Meanwhile, a yellow alert has also been issued for Alaska’s Great Sitkin volcano. The following comes from the Alaska Volcano Observatory…
AVO/USGS Volcanic Activity Notice
Volcano: Great Sitkin (VNUM #311120)
Current Volcano Alert Level: ADVISORY
Previous Volcano Alert Level: NORMAL
Current Aviation Color Code: YELLOW
Previous Aviation Color Code: GREEN
Issued: Sunday, June 10, 2018, 1:26 PM AKDT
Source: Alaska Volcano Observatory
Location: N 52 deg 4 min W 176 deg 6 min
Elevation: 5709 ft (1740 m)
Volcanic Activity Summary: Earthquake activity at Great Sitkin Volcano has been elevated over the past five days, and earlier today at 11:39 AKDT (19:39 UTC), a signal that may represent a short-lived steam explosion was detected by seismic data. AVO is thus raising the Aviation Color Code and Alert Level to YELLOW/ADVISORY.
Great Sitkin Volcano is monitored by a five-station seismic network on Great Sitkin Island and with additional seismic stations on the nearby islands of Igitkin, Adak, Kagalaska, and Kanaga. A six-element infrasound array to detect explosions (atmospheric pressure waves) was installed on Adak Island in June, 2017, although it is currently (June 2018) only partly operational. AVO also uses satellite imagery to monitor Great Sitkin Volcano.
[Volcanic cloud height] not applicable
[Other volcanic cloud information] Unknown
Remarks: Great Sitkin Volcano is a basaltic andesite volcano that occupies most of the northern half of Great Sitkin Island, a member of the Andreanof Islands group in the central Aleutian Islands. It is located 43 km (26 miles) east of the community of Adak. Great Sitkin erupted at least three times in the 20th century, most recently in 1974. That eruption produced at least one ash cloud that likely exceeded an altitude of 25,000 ft above sea level. A poorly documented eruption occurred in 1945, also producing a lava dome that was partially destroyed in the 1974 eruption. A seismic swarm occurred from July 2016 through the end of 2017.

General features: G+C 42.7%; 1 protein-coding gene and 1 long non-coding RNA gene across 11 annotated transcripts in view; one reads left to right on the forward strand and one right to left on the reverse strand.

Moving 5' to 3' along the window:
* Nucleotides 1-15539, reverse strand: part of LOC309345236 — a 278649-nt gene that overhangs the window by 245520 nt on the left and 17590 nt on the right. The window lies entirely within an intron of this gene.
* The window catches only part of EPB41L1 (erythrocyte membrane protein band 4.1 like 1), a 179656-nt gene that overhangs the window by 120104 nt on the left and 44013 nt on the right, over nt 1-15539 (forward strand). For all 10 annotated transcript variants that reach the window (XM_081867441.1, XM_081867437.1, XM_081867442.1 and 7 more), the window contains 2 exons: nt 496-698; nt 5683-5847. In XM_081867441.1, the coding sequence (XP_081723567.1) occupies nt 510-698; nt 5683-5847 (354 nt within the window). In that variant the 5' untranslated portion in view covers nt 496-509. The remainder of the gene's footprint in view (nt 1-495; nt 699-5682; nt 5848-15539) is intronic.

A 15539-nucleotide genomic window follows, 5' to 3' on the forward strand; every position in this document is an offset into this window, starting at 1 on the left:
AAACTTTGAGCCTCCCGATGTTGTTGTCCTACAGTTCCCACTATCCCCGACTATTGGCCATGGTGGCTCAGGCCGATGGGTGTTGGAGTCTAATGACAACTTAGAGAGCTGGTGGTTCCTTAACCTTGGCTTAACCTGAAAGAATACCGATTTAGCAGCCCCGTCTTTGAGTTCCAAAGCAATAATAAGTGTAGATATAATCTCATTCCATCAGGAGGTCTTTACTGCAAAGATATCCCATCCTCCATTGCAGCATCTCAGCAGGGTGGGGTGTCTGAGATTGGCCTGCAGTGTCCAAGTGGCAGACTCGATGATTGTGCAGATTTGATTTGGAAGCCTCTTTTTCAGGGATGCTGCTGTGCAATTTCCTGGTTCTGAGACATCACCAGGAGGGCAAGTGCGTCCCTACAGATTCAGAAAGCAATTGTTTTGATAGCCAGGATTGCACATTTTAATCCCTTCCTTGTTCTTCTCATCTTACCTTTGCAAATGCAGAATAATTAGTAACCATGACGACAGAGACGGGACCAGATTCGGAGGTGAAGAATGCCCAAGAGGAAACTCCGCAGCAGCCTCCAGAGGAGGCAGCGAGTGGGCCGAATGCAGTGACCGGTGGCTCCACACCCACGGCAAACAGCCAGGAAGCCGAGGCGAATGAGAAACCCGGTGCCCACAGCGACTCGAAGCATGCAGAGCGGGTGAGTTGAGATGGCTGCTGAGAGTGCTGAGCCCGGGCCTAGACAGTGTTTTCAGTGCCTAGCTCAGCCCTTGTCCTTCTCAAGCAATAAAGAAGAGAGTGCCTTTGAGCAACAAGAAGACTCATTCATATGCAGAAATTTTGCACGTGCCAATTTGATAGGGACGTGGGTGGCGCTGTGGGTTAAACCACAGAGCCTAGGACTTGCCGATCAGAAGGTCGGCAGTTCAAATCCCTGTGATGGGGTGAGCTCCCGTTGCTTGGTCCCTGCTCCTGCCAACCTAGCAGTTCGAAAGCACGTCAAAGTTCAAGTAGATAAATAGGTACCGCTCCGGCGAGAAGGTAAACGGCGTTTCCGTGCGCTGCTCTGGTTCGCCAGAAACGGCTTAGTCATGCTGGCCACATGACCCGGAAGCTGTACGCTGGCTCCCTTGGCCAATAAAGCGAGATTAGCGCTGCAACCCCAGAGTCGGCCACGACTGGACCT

Unlike Mt. Popocatepetl, Great Sitkin is located very far away from any large population centers, and so even a full-blown eruption of that volcano would not be that catastrophic.
Of course the same cannot be said about Yellowstone. As I have written about many times, a full-blown eruption at Yellowstone could potentially change all of our lives in a single moment. That is why the unusual activity that is happening there right now is such a concern…
Yellowstone’s Steamboat Geyser, the largest in the world, has now erupted eight times in less than three months, in a geological puzzle that has fascinated scientists working at the site.